In 2007, British student Meredith Kercher was murdered in Italy, during a study abroad program in hill town Perugia.

About a year later, Rudy Guede was sentenced to 30 years for his part in the killing, for which Kercher’s roommate, American student Amanda “Foxy Knoxy” Knox and her boyfriend, Italian IT grad, Raffaele Sollecito, are still awaiting trial.

Guede’s appeal now before the Italian court hinges on an iPod.

During what has been hypothesized was some sort of late-night Halloween sex game where the 21-year-old Kercher was an unwilling participant, Guede maintains he was in the bathroom of the young women’s apartment.

While she was being killed with a knife, he was listening to music on iCarta, a toilet paper holder roll that doubles as an iPod dock.

Guede’s lawyers tried to head off what they thought might be viewed as a sort of Twinkie defense for the digital age in a statement to Italian media (below translation mine):

“It is nothing more than a confirmation of how some abnormal behaviors are apparently normal among young people today,” said laywers Valter Biscotti and Nicodemo Gentile. “Just as Facebook is their virtual world, they now listen to music everywhere, even in the bathroom. The marketing of such products implies a certain routine use.”

The statement was published without details on how the defense team might further the bathroom defense in court.

Floods Mean Surf’s Up in Venice, Italy

Dutch wakeboarder Duncan Zuur took to the waters of Venice the other day.

Not Venice Beach California, but Italy’s famed La Serenissima. Zuur made a blink-and-you-missed it four turns around the city’s famed St. Marks square before calling it a day.

How did Zuur pull it off? With the help of a sponsor, naturally.

Once in Venice, Zuur’s team waited for the waters to reach about 4 1/2 feet (1.35 m), then sprang into action. They pulled a 20 horsepower motor winch from a hiding place, setting it up under the square’s arcade.

One team member, appropriately clad in rubber boots, pulled the winch cable across the square, then handed one end to Zuur.

Zuur, who in the meantime had suited up, surfed across the square. Four elegant turns later, Zuur’s feat was applauded with a standing ovation from surprised, waterlogged tourists.

Speed was key: the stunt was up and over so fast that police patrolling the square didn’t take notice.

Floods, known as acqua alta in Italian, have long been a problem in Venice prompting solutions such as the Moses floodgate project and text-message alerts. This year, the flooding reached over five feet, the worst it’s been in 20 years.

Vatican Launches “Saint Catalog”

\

Italians say that a confused person doesn’t know which saint to pray to. The process of finding a saint to appeal to for protection will be easier come next week when the Vatican launches a catalog of saints.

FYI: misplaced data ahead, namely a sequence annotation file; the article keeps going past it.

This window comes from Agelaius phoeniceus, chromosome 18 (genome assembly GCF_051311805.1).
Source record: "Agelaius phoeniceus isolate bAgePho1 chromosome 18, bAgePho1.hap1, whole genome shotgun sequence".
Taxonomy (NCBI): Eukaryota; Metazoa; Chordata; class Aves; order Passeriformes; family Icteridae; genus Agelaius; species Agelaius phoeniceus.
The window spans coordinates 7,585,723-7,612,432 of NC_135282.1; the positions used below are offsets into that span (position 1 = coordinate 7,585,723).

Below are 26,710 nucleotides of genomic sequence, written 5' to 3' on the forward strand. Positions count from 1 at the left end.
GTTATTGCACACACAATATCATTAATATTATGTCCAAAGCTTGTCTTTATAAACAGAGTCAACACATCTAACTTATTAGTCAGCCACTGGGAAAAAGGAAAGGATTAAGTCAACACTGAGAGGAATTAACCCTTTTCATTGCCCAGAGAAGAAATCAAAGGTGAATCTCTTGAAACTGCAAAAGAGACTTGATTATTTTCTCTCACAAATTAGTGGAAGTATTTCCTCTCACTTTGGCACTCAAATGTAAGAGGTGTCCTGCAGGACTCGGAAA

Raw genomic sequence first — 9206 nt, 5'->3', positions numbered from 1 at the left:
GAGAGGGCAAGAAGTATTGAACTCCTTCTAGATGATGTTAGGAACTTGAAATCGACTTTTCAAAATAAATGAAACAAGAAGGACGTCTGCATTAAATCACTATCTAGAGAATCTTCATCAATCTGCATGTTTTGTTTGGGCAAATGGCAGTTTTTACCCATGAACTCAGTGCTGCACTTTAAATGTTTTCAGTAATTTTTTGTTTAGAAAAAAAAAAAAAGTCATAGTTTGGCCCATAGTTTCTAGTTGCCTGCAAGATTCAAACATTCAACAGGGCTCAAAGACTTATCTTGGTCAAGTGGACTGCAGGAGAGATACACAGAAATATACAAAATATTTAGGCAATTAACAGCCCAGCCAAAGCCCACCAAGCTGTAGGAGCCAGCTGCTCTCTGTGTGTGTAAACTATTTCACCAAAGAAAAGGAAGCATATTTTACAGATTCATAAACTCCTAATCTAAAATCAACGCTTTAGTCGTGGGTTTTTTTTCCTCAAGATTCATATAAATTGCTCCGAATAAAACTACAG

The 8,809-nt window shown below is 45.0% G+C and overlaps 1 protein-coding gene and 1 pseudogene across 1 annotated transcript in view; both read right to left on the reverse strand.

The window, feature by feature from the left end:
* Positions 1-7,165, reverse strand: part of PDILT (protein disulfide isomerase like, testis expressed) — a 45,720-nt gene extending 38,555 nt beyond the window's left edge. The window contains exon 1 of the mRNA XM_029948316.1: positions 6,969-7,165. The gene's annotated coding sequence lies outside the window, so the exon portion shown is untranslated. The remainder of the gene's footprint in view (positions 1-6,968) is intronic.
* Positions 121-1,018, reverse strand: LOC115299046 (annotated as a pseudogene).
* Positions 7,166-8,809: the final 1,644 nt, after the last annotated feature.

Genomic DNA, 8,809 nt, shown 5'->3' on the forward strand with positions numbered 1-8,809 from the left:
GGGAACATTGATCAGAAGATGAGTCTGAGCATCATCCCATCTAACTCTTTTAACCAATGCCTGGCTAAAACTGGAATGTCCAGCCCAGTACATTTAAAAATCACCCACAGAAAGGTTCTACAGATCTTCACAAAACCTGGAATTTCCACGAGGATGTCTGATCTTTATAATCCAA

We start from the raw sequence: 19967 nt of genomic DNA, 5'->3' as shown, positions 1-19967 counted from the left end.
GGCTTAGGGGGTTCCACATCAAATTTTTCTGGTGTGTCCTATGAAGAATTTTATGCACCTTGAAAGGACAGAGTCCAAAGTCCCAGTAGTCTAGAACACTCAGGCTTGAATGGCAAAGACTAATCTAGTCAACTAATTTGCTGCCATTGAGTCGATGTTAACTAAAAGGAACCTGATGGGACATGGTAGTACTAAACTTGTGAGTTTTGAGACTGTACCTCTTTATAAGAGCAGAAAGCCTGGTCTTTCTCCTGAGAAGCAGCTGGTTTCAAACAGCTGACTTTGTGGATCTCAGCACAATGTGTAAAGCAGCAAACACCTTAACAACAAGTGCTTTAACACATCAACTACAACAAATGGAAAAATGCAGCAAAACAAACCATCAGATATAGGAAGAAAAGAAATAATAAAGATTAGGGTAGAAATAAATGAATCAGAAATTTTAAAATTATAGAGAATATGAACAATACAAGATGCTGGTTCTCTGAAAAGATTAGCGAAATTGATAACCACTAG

The International Guide to Saints features over 2,000 patron saints in prayer card form hailing from around Europe, the US and South America.

The catalog idea in Italian and English is a good one for on-the-go requests for intercession, but does seem a little behind the times, now that Italian Catholics can get daily prayers on iPhones and iPods with a free app.

Called “santini” or little saints, these prayer cards are found in Italian wallets from students (Giuseppe da Copertino, patron of those struggling with exams) to frequent fliers (St. Christopher, in these chaotic days of Alitalia strikes is invoked a lot) and singles, who can put their status in the hands of San Faustino.

Saint depictions through the centuries are considered an art form. If you’re looking for some intercession on the run, try an Italian newsstand. Several publishers in Italy sell collect-them-all series of saint images.

Italian Farmer’s Market Delivers

farmer\'s market

Just got the first shipment from Cascina Cornale, a farmer’s coop based in Piedmont that delivers weekly to northern Italian regions, including Val d’Aosta, Piedmont, Lombardy and parts of Liguria, Tuscany and the Veneto.

A friend of mine swears by it, otherwise it was the kind of good idea that given Italian execution would’ve stayed a good idea, rather than something actually tried out.

You pay for the month in advance, delivery is included. Clients either choose online what they want every week, it’s slightly more expensive if you choose, or you get a box of whatever’s in season plus a few basics.

Here’s what arrived in the 1-2 person “surprise” box, which costs €38, nearly $47 if you’re dealing in treacherous dollars.

About a pound each of two kinds of pears, apples, kiwis, turnips, spinach, a head of cauliflower, a head of radicchio, a big slice of pumpkin (soup or risotto? not sure yet) a liter of fresh milk, six eggs, a whole brown trout, a generous wedge of toma cheese, two small jars of plain yogurt, a pack of balsamic candies (perfect for the cold season), some red onions and a spot of lard.

Said friend warned me about the perils of the surprise box (anyone know what to do with a whole trout?) after I’d signed up. But on this rainy Milan day, I’m still glad not to have to go do the shopping.